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Perceived Barriers and Facilitators to Contraceptive Use Among Women Veterans Accessing the Veterans Affairs Healthcare System.

Wolgemuth TE, Cuddeback M, Callegari LS, Rodriguez KL, Zhao X, Borrero S. Perceived Barriers and Facilitators to Contraceptive Use Among Women Veterans Accessing the Veterans Affairs Healthcare System. Women's health issues : official publication of the Jacobs Institute of Women's Health. 2020 Jan 1; 30(1):57-63.

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Abstract:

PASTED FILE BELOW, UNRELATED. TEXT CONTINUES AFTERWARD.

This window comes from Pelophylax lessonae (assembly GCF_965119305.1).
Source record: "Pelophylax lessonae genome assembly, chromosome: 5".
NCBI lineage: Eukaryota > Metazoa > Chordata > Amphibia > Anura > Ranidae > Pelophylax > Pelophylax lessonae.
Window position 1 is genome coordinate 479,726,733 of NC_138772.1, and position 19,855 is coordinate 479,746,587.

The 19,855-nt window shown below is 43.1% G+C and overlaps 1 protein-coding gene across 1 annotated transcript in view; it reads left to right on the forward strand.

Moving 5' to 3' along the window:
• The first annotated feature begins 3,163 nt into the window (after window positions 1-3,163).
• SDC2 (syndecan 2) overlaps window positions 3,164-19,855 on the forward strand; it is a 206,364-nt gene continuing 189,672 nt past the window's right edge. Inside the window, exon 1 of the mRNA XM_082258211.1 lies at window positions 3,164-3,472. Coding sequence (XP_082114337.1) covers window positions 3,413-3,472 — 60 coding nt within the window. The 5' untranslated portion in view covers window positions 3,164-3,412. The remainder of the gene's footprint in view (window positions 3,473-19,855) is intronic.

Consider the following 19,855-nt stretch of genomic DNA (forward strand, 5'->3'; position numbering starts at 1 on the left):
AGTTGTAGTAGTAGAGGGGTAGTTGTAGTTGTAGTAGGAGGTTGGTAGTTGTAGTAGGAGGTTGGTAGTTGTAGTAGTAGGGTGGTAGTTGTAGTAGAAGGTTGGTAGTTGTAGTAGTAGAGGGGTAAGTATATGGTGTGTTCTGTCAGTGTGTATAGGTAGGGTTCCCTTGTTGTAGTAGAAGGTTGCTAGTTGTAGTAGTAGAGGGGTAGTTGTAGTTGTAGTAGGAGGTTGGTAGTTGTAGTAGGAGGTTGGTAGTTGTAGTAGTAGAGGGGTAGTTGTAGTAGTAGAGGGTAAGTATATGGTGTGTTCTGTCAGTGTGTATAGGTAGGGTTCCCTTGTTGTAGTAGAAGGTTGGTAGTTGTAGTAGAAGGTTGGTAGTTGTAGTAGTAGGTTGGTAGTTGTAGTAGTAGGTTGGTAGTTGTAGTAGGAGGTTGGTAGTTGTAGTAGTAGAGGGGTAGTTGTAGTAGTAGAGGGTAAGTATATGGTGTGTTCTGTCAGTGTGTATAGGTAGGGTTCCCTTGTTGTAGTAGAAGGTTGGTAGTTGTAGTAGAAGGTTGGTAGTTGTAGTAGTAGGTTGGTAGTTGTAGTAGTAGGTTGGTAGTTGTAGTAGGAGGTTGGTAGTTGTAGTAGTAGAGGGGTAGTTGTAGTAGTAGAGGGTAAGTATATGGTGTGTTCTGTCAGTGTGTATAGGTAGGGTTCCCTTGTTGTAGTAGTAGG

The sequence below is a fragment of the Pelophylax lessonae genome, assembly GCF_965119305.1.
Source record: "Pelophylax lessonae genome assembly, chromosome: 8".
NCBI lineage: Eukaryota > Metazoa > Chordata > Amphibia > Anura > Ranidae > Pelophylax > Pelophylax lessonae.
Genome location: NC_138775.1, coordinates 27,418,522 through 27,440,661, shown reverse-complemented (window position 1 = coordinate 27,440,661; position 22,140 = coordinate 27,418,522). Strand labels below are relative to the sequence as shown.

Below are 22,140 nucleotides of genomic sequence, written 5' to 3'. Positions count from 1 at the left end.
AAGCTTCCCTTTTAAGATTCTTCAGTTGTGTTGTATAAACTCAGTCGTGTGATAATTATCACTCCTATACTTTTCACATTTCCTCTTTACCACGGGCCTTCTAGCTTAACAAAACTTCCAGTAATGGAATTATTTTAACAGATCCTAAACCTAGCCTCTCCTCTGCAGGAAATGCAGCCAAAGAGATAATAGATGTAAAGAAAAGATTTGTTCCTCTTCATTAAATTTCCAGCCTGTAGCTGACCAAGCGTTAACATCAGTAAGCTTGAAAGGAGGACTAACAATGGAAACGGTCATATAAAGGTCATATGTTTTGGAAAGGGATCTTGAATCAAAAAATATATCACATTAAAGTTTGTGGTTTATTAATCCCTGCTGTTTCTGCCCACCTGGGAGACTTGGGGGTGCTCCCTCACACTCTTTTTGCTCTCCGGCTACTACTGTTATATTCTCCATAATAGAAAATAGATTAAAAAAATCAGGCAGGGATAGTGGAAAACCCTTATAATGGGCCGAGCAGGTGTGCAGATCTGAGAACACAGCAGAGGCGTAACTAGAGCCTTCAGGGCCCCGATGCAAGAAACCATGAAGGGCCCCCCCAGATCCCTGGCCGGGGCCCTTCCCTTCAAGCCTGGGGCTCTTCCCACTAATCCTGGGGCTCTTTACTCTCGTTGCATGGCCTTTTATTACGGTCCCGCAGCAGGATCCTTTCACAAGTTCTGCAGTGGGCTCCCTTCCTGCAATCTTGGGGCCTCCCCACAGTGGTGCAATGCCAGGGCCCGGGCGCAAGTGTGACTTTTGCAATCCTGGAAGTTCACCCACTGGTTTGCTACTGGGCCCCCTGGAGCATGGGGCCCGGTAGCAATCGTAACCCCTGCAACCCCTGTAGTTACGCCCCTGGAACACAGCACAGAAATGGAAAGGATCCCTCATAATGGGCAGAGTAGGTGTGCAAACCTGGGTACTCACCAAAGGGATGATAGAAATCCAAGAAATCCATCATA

BACKGROUND: Although many studies evaluate factors influencing contraceptive use, little is known about barriers and facilitators that may be specific to or prevalent among women veterans using the Veterans Affairs Healthcare System (VA). DESIGN: Semistructured telephone interviews with a national sample of 189 women veterans at risk for unintended pregnancy who receive care in the VA were used to explore barriers and facilitators to contraceptive use as well as elicit suggestions for improving VA contraceptive care. The sample consisted primarily of women with risk factors for adverse reproductive health outcomes, including belonging to ethnic/racial minority groups, having a medical or mental health condition(s), and/or reporting a history of military sexual trauma. Transcript narratives were analyzed using content analysis and the constant comparison method. RESULTS: Five distinct themes emerged as barriers or facilitators to contraceptive use depending on participants'' VA facility and provider, and women offered concrete suggestions to address each barrier. Most participants (56%) noted poor efficiency as a barrier; others (39%) felt hindered by limited contraceptive counseling and patient education. Approximately one-third (34%) noted that low patient awareness of services impeded care and another one-third (32%) stressed poor interaction with providers as a barrier. Finally, 31% noted feeling ostracized at VA, and emphasized fostering a woman-friendly environment to remove discomfort associated with seeking contraceptive care. CONCLUSIONS: These findings suggest that, despite widespread access to low-cost contraception, many women veterans experience barriers to accessing high-quality contraceptive care. These barriers are system and provider specific and warrant further internal evaluation.





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